Rwanda: Our history is not our future
Ashish J. Thakkar | 9/8/2017, 6 a.m.
As I watched President Paul Kagame take the presidential oath of office at his inauguration in Kigali on August 18, I couldn’t help but go back 23 years to a starkly different time.
My family— lucky enough to have British passports— were airlifted to safety from Kigali during the early days of the 1994 genocide against Rwanda’s Tutsi minority. I was thirteen at the time, and my family had found refuge in Hotel de Milles Collines, better known today as “Hotel Rwanda.”
If you had told me then that the country we see today was even the remotest possibility, I would have considered you delusional beyond help. The notion that I would spend a good part of my life as an adult investing and working in the country would have seemed no less far-fetched.
We left behind a failed state the world had allowed to disintegrate in an explosion of unfathomable violence. It felt as though nobody could survive what we had witnessed. As if hell had found its place on earth.
I don't invest in Rwanda out of nostalgia, however: I do it for the same reasons that lead entrepreneurs everywhere, to new and exciting markets. Strong, growth prospects; stable governance; low levels of corruption; and a young, growing and vibrant population. Harder to quantify, but just as important, is the resilience and optimism that permeates throughout the country.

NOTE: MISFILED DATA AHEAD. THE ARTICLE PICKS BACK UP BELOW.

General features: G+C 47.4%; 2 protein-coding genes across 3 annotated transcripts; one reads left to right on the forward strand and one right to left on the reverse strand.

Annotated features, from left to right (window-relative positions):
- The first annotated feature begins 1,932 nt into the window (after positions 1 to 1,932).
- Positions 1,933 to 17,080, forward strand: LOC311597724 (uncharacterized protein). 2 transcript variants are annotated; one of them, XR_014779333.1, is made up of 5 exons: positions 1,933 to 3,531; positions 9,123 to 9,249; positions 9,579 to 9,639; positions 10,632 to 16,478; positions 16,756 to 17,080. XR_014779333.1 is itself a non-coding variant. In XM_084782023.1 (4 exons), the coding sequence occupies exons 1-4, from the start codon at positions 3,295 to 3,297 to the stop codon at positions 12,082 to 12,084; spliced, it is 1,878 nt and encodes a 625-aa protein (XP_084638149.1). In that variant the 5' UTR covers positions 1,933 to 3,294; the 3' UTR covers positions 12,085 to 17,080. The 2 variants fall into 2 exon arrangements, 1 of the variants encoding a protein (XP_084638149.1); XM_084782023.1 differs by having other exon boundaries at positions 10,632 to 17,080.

If I relied on the assessment of London- and New York-based human rights advocates and breathless newspaper editorials, I would no more invest in Rwanda than North Korea. But this is a cartoonish misrepresentation of the country, as anyone who sets foot here can see for themselves.
What I witness first-hand every day is a nation unified behind a vision of progress and inclusion. I encounter government officials committed to expanding economic opportunity by facilitating investment, eradicating corruption and building capacity among its citizens. I see a health system that has become the envy of the developing world, resulting in a doubling of life expectancy in under three decades. Of course, there is much more to do, and no room for complacency. Rwanda is a work in progress, but progress has been real and significant. This is also the case with the rest of our continent— work in progress but with real progress despite the perception being put out there.
History is littered with investments in developing markets that fall over due to an insufficient grasp of local conditions. In the absence of such hard-earned knowledge, it’s human nature to fall back on old prejudices and faulty assumptions. In business, this is fatal— and you pay a steep price. But, for critics who lob grenades at Rwanda and Africa as a whole from the safety of western capitals, there are no such consequences. In fact, the more outlandish their fictions, the greater their reach. In business, we call that a perverse incentive.
Human Rights Watch (HRW), which today more or less operates as the unofficial opposition to President Kagame, did heroic work documenting the 1994 genocide. But then, as former U.S. diplomat Richard Johnson spelled out in a book on the subject, the organization’s longtime chief, Ken Roth, became inexplicably enamored with a critique of Rwandan democracy proffered by exiled Hutu Power elites.